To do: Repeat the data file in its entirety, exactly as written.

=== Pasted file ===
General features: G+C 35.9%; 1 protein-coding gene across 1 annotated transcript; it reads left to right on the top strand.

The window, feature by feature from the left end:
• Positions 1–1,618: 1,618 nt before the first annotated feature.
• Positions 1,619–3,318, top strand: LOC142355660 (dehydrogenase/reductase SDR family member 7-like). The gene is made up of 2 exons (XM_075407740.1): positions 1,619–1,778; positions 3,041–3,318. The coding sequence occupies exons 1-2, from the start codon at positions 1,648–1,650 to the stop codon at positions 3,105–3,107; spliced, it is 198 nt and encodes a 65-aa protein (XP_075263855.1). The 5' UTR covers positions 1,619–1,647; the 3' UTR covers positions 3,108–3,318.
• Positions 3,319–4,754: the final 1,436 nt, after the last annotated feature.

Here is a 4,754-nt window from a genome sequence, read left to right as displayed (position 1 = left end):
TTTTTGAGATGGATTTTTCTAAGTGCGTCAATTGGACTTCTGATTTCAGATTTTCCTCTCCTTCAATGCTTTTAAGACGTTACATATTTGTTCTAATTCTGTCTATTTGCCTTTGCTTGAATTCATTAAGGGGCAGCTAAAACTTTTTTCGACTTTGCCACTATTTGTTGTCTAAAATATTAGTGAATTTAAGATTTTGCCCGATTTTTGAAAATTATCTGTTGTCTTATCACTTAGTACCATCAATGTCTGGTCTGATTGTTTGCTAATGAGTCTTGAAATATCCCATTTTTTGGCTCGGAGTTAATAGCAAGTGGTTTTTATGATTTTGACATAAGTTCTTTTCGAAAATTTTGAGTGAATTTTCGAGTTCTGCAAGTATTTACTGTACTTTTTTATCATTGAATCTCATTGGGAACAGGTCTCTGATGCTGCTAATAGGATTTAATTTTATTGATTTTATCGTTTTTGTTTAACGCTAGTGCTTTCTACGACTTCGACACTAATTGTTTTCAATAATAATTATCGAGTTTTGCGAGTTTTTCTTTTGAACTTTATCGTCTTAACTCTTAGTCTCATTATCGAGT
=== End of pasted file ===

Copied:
General features: G+C 35.9%; 1 protein-coding gene across 1 annotated transcript; it reads left to right on the top strand.

The window, feature by feature from the left end:
• Positions 1–1,618: 1,618 nt before the first annotated feature.
• Positions 1,619–3,318, top strand: LOC142355660 (dehydrogenase/reductase SDR family member 7-like). The gene is made up of 2 exons (XM_075407740.1): positions 1,619–1,778; positions 3,041–3,318. The coding sequence occupies exons 1-2, from the start codon at positions 1,648–1,650 to the stop codon at positions 3,105–3,107; spliced, it is 198 nt and encodes a 65-aa protein (XP_075263855.1). The 5' UTR covers positions 1,619–1,647; the 3' UTR covers positions 3,108–3,318.
• Positions 3,319–4,754: the final 1,436 nt, after the last annotated feature.

Here is a 4,754-nt window from a genome sequence, read left to right as displayed (position 1 = left end):
TTTTTGAGATGGATTTTTCTAAGTGCGTCAATTGGACTTCTGATTTCAGATTTTCCTCTCCTTCAATGCTTTTAAGACGTTACATATTTGTTCTAATTCTGTCTATTTGCCTTTGCTTGAATTCATTAAGGGGCAGCTAAAACTTTTTTCGACTTTGCCACTATTTGTTGTCTAAAATATTAGTGAATTTAAGATTTTGCCCGATTTTTGAAAATTATCTGTTGTCTTATCACTTAGTACCATCAATGTCTGGTCTGATTGTTTGCTAATGAGTCTTGAAATATCCCATTTTTTGGCTCGGAGTTAATAGCAAGTGGTTTTTATGATTTTGACATAAGTTCTTTTCGAAAATTTTGAGTGAATTTTCGAGTTCTGCAAGTATTTACTGTACTTTTTTATCATTGAATCTCATTGGGAACAGGTCTCTGATGCTGCTAATAGGATTTAATTTTATTGATTTTATCGTTTTTGTTTAACGCTAGTGCTTTCTACGACTTCGACACTAATTGTTTTCAATAATAATTATCGAGTTTTGCGAGTTTTTCTTTTGAACTTTATCGTCTTAACTCTTAGTCTCATTATCGAGT